Painting the Big One
In the spring of 68 we moved from Sausalito on San Francisco Bay up into Sonoma County, to Schellville, a nothing place affectionately known to the handful of locals as El Bende Grande - because the road took a big bend right there at the gas station, swerving east, then north again toward the fabled town of Sonoma where the California Republic’s Bear Flag was first raised. We’d rented an old chicken farm right there in the crook of El Bende Grande, its shacks and stalls long abandoned, all the chicken droppings dried up and crumbled to dust.
On that half-acre property right by the side of the road stood a large billboard on stilts, paint flaking, its message faded into illegibility in the rain and the fog and the endless sunshine. The billboard service platform was raised some three meters from the ground, the billboard itself maybe 4x4 meters big. One fine day I put a fresh coat of paint on it, then wrote the word GOD on it in very large letters. I believe I embellished this legend with a few fanciful curlicues. That was my first big painting. It caused an immediate sensation for passing motorists. Soon a local schoolteacher pulled into our yard and invited me to lecture her students on meaning and intent of my message – which I did, being something of a religious zealot at the time.
I thought of myself as a writer, writing prodigiously through the decades, painting on the side. Fast-forward to 2000 when I finally decided I’d never be a real painter. When I moved to a new apartment that year I threw away everything I’d painted in thirteen years. Then in that new place I broke through into painting in earnest, doing three large 2x3m canvases in a year and a half. A month ago I moved again, to a large studio space where I now live and work - so much for my background.
Big canvases suit me, make me feel good. Mainly, though, they challenge my patience. Painting big is a long haul – three to six months on one painting. I mean painting twenty hours a week. This long, slow process brings my unconscious into play. My unconscious doesn’t respond well to quick-fix
painting where everything happens fast – it needs long, slow time to express itself, and it manifests in the real world.
Recently I strolled home through a nearby park. A woman was walking her dog - a very large, black Great Dane, a female. The moment the dog saw me she started moving toward me. With a dog that big you want to be cautious but the animal’s body language was calm, friendly. She came right up to me and started nuzzling me, nosing my hand, leaning against me as if we were old friends. Well, I once did have a dog like this: loved it, lost it - in Sonoma. This Great Dane acted like a reincarnation of my dog forty years back.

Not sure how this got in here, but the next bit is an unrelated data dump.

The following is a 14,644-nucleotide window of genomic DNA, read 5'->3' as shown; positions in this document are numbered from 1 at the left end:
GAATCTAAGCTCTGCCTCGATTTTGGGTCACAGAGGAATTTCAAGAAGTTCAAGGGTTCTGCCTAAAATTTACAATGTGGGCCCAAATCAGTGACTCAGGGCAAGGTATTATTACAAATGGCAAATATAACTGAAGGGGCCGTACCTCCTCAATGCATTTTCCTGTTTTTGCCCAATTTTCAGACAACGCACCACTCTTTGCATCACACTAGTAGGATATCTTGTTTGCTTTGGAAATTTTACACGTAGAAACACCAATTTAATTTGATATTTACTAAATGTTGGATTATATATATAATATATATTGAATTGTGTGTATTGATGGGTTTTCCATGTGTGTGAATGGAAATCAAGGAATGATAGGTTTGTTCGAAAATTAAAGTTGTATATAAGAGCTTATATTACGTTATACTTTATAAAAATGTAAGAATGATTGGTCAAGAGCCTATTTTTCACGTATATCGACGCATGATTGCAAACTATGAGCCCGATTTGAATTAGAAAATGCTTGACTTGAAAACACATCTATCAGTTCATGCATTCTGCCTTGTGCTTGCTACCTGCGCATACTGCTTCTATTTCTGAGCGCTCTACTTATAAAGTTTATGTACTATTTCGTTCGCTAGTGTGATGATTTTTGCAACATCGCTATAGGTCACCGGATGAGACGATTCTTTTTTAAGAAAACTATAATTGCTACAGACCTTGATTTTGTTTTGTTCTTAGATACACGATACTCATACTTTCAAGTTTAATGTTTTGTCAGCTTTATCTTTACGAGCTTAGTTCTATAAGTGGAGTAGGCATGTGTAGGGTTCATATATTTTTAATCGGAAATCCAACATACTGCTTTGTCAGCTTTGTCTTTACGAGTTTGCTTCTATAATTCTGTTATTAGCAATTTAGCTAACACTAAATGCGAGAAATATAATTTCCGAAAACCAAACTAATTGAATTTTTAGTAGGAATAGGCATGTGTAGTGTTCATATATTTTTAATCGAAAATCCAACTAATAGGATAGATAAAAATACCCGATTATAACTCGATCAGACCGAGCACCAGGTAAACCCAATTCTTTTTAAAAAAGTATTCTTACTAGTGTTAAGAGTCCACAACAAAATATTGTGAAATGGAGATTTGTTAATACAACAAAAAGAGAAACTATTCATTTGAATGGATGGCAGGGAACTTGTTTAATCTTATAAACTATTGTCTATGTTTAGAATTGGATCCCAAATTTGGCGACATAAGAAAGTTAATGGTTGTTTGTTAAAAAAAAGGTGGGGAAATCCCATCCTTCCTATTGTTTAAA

Meeting that dog coincided with me getting stuck
painting – all the elements on the canvas were in place, everything looked just like I had imagined it, yet something was missing. Precisely! My dog. Putting my dog in the painting would pull it all together – a perfect escape from the corner I’d painted myself into! You tell me how this sort of thing hangs together. Coincidence, synchronicity, karma, whatever – certainly it transcends reason – a magic that weaves the unseen, the unknown into tactile reality.
In the thirties, when Raoul Dufy was commissioned to illustrate the evolution of electricity he gave us La Fée Électricité – the largest painting in modern times, 10 by 60 meters, fully six hundred square meters of canvas. Took him a mere four months to do. By comparison my own 2x3m (6 square meter) efforts seem puny in size. Dufy taught me humility of proportion, to say nothing of a light touch – the hardest, most back-breaking work there is in painting. Pardonnez moi, Maitre Dufy!
As for quality of rendition, technique, the masters remain
untouched, unreachable, so the question arises What have I got that they haven’t? Well, for one thing, I’m alive. I can paint, they can’t. You’ll admit that’s a huge difference.
My technique may be crude but I can actually apply it to the living canvas. And, barring force majeur, my canvases will survive me – framed, mounted, on exhibit or rolled up in some attic or basement. It’s easy to burn books – an everyday routine in the surplus-book mills of New Jersey – but who’s ever heard of a bonfire of paintings? Even the Nazis knew better than that. They dubbed great art entartete Kunst, just so they themselves could collect it – free of charge.
Recently, there’s been a market breakthrough in expressionist paintings. European expressionists - Klimt, Schiele, even Kokoschka, and others - fetch prices literally in the hundreds of millions of dollars (120 million for a rather modest Schiele). No artist living today rates anywhere near the prices commanded by dead artists. This craziness goes far beyond the cliché that great paintings gain value through time because their creators no longer produce new works. Van Gogh sold only a couple of paintings over the counter, though he traded for supplies, housing, favors. Were he alive today, using the proceeds from all his paintings at current prices, he’d be able to acquire a sizable portion of France! So, to
make it really big in the art world, an artist has to die first – a Catch-22 situation, especially if you haven’t made it big while alive.